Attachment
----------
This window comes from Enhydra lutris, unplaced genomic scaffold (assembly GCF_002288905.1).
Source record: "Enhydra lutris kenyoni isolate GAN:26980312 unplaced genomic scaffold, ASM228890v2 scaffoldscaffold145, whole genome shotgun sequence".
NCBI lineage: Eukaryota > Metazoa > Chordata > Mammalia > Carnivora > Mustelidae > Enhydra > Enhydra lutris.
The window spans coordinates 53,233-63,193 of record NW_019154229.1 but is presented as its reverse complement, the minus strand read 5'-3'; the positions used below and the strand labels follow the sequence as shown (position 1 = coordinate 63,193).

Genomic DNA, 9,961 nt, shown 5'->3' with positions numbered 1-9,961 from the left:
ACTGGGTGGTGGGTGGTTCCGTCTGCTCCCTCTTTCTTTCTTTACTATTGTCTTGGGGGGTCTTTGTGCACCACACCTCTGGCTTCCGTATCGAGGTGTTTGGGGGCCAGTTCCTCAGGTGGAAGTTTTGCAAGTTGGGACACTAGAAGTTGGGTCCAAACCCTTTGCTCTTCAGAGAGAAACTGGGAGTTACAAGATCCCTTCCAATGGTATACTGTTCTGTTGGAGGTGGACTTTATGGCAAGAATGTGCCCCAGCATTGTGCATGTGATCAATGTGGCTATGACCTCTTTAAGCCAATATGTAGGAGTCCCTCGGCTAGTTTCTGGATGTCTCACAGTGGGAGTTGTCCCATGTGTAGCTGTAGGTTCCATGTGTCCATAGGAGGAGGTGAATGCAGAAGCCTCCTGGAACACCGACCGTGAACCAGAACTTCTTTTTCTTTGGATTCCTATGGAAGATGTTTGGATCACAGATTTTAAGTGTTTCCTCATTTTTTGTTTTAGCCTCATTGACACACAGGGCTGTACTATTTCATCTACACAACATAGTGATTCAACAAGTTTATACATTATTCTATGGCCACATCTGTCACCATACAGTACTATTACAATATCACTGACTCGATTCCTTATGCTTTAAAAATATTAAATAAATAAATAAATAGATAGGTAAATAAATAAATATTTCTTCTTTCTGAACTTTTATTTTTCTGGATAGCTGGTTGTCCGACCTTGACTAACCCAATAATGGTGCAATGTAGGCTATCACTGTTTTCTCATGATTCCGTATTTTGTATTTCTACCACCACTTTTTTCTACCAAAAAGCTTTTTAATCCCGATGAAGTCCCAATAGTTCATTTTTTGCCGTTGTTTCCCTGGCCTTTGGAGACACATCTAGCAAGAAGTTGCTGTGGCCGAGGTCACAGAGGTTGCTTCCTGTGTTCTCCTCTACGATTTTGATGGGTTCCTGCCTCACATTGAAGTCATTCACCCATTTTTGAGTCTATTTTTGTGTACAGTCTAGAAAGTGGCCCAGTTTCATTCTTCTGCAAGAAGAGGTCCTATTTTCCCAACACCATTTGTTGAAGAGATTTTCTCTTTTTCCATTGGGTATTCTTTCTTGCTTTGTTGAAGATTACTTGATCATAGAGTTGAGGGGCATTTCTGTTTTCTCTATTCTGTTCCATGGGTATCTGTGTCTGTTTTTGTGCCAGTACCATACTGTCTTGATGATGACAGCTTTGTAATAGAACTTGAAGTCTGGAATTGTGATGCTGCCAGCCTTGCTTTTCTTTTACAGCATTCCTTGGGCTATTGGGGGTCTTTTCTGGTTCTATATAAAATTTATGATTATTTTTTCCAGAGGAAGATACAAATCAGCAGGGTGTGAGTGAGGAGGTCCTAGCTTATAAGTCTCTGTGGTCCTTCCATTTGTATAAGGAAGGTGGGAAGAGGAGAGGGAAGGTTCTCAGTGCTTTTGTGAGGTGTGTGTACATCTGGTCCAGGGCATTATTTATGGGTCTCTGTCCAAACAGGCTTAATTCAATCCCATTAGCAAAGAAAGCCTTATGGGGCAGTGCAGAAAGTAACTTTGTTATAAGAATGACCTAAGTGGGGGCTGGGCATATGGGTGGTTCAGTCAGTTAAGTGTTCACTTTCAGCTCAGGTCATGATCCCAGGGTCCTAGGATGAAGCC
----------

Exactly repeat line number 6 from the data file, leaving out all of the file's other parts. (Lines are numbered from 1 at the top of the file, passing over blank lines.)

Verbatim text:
ACTGGGTGGTGGGTGGTTCCGTCTGCTCCCTCTTTCTTTCTTTACTATTGTCTTGGGGGGTCTTTGTGCACCACACCTCTGGCTTCCGTATCGAGGTGTTTGGGGGCCAGTTCCTCAGGTGGAAGTTTTGCAAGTTGGGACACTAGAAGTTGGGTCCAAACCCTTTGCTCTTCAGAGAGAAACTGGGAGTTACAAGATCCCTTCCAATGGTATACTGTTCTGTTGGAGGTGGACTTTATGGCAAGAATGTGCCCCAGCATTGTGCATGTGATCAATGTGGCTATGACCTCTTTAAGCCAATATGTAGGAGTCCCTCGGCTAGTTTCTGGATGTCTCACAGTGGGAGTTGTCCCATGTGTAGCTGTAGGTTCCATGTGTCCATAGGAGGAGGTGAATGCAGAAGCCTCCTGGAACACCGACCGTGAACCAGAACTTCTTTTTCTTTGGATTCCTATGGAAGATGTTTGGATCACAGATTTTAAGTGTTTCCTCATTTTTTGTTTTAGCCTCATTGACACACAGGGCTGTACTATTTCATCTACACAACATAGTGATTCAACAAGTTTATACATTATTCTATGGCCACATCTGTCACCATACAGTACTATTACAATATCACTGACTCGATTCCTTATGCTTTAAAAATATTAAATAAATAAATAAATAGATAGGTAAATAAATAAATATTTCTTCTTTCTGAACTTTTATTTTTCTGGATAGCTGGTTGTCCGACCTTGACTAACCCAATAATGGTGCAATGTAGGCTATCACTGTTTTCTCATGATTCCGTATTTTGTATTTCTACCACCACTTTTTTCTACCAAAAAGCTTTTTAATCCCGATGAAGTCCCAATAGTTCATTTTTTGCCGTTGTTTCCCTGGCCTTTGGAGACACATCTAGCAAGAAGTTGCTGTGGCCGAGGTCACAGAGGTTGCTTCCTGTGTTCTCCTCTACGATTTTGATGGGTTCCTGCCTCACATTGAAGTCATTCACCCATTTTTGAGTCTATTTTTGTGTACAGTCTAGAAAGTGGCCCAGTTTCATTCTTCTGCAAGAAGAGGTCCTATTTTCCCAACACCATTTGTTGAAGAGATTTTCTCTTTTTCCATTGGGTATTCTTTCTTGCTTTGTTGAAGATTACTTGATCATAGAGTTGAGGGGCATTTCTGTTTTCTCTATTCTGTTCCATGGGTATCTGTGTCTGTTTTTGTGCCAGTACCATACTGTCTTGATGATGACAGCTTTGTAATAGAACTTGAAGTCTGGAATTGTGATGCTGCCAGCCTTGCTTTTCTTTTACAGCATTCCTTGGGCTATTGGGGGTCTTTTCTGGTTCTATATAAAATTTATGATTATTTTTTCCAGAGGAAGATACAAATCAGCAGGGTGTGAGTGAGGAGGTCCTAGCTTATAAGTCTCTGTGGTCCTTCCATTTGTATAAGGAAGGTGGGAAGAGGAGAGGGAAGGTTCTCAGTGCTTTTGTGAGGTGTGTGTACATCTGGTCCAGGGCATTATTTATGGGTCTCTGTCCAAACAGGCTTAATTCAATCCCATTAGCAAAGAAAGCCTTATGGGGCAGTGCAGAAAGTAACTTTGTTATAAGAATGACCTAAGTGGGGGCTGGGCATATGGGTGGTTCAGTCAGTTAAGTGTTCACTTTCAGCTCAGGTCATGATCCCAGGGTCCTAGGATGAAGCC